Prod'n designer re-creates Persian Gulf War in California, Mexico
When it came to re-creating the first Persian Gulf War, from the base camp in Saudi Arabia to the oil fields of Kuwait, “Jarhead” production designer Dennis Gassner was prepared.
“Research is the key to all of it,” says Gassner. “It’s really about exploring it and what works and what doesn’t work, and that’s part of the job and the journey that we wanted to go on. What emotionally is right for the piece?”
Director Sam Mendes shot the film in various locations in California and the salt flats of Mexico’s Baja Peninsula over a five-month period, which mirrored the length of time Anthony Swofford and his fellow Marines spent together in the desert. Gassner designed the Saudi Arabian base camp where much of the story takes place at Holtville Air Strip near El Centro, Calif. He also built the road between Kuwait City and Basrah, ominously called “The Highway of Death,” at this location.
“For me, the hardest part was re-creating the atrocity factors,” Gassner says. “When they come to the Highway of Death, what that feels like and looks like and how do you portray that? As an artist, it’s difficult to show war, so how do you show it in a way that is artistic and creates the emotion?”
But “Jarhead” is every bit as much about the down time between conflicts, and Mendes was determined to get the details right. That’s where retired Marine Sgt. Maj. James Dever came in. As military technical adviser, Dever and his associates provided details ranging from how the soldiers dug manholes to the way a real jarhead might spend his day.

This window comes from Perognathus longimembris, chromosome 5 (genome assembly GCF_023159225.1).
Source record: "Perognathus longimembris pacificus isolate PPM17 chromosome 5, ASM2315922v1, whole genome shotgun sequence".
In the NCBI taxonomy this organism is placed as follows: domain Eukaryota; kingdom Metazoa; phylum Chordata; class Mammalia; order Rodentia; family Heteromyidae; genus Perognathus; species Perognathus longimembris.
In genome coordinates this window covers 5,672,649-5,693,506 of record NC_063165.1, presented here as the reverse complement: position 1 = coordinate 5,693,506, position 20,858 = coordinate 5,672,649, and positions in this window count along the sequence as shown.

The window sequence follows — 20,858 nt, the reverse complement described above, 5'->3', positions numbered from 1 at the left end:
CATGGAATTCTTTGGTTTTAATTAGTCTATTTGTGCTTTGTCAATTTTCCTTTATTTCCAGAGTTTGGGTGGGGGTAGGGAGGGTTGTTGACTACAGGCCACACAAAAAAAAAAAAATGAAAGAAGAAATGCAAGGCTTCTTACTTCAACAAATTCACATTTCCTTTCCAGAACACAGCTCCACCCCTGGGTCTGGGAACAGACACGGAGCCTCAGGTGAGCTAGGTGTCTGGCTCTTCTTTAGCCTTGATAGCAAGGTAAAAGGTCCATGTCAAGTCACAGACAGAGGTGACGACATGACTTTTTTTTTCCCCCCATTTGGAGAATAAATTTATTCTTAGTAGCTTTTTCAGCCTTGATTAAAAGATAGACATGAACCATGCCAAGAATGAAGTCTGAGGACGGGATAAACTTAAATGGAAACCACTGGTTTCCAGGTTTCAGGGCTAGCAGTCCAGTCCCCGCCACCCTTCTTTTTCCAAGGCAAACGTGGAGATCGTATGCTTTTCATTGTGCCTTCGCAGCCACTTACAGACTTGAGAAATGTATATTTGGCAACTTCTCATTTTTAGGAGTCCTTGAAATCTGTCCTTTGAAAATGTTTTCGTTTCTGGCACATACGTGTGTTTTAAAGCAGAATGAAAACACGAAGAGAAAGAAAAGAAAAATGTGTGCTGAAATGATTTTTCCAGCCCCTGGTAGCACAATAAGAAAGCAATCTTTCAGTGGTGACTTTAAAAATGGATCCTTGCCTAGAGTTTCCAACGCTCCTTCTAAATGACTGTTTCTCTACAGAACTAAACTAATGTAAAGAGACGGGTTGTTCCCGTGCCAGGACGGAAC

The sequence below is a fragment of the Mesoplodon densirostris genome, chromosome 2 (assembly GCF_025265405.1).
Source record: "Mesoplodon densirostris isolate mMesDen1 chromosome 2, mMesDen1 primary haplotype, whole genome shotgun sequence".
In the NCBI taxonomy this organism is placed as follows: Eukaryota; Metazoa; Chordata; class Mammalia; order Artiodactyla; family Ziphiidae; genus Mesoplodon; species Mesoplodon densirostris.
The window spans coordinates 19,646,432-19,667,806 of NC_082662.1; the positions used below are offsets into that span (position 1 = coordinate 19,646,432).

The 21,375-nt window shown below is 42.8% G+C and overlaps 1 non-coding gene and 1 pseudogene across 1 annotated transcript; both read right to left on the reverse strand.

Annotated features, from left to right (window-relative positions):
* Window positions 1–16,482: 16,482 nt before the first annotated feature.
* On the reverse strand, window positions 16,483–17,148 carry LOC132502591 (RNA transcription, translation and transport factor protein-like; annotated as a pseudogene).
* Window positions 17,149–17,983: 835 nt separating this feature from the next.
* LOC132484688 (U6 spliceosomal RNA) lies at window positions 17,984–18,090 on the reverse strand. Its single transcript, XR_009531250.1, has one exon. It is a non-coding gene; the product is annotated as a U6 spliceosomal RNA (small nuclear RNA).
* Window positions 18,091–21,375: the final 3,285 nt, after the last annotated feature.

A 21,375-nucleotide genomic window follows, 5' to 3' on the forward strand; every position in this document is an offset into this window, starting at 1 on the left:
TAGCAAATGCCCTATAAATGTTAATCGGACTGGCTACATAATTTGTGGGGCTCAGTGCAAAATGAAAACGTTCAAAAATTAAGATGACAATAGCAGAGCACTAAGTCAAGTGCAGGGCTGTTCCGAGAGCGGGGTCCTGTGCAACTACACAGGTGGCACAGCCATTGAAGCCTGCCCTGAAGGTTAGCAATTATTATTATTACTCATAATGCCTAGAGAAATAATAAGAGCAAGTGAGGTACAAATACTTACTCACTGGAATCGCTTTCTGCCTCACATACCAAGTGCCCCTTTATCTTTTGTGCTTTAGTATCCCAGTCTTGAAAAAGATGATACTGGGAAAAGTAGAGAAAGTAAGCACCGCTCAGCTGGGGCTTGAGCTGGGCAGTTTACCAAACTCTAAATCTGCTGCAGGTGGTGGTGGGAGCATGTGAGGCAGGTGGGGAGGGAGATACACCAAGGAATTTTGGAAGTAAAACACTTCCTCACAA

Mendes’ desire to re-create the flat emptiness of the Middle Eastern desert posed a unique challenge to director of photography Roger Deakins, who also shot the Desert Storm drama “Courage Under Fire.” They could not avoid the mountains in the scenes filmed near El Centro, so they later had to be removed digitally. Things opened up for them when they moved to the salt flats and had a 270-degree endless horizon.
“The hardest thing technically and emotionally was creating the oil fires and the sense of being in this kind of hellish world,” says Deakins. “We watched a lot of footage, (including) some of Werner Herzog’s footage of the Kuwait oil fires (in the director’s Oscar-nominated documentary “Fires of Kuwait”). Just trying to re-create that on that scale was the biggest challenge.”
The production crew had to deal with some heavy wind and rainstorms while setting up the base camp, but by the time construction started in Mexico, it was dry and the weather was perfect.
“That’s part of the experience of making films that we all enjoy,” says Gassner. “You think and you plan and you live it 24 hours a day, and basically it’s like going to war. I got to have my Gulf War through the movie.”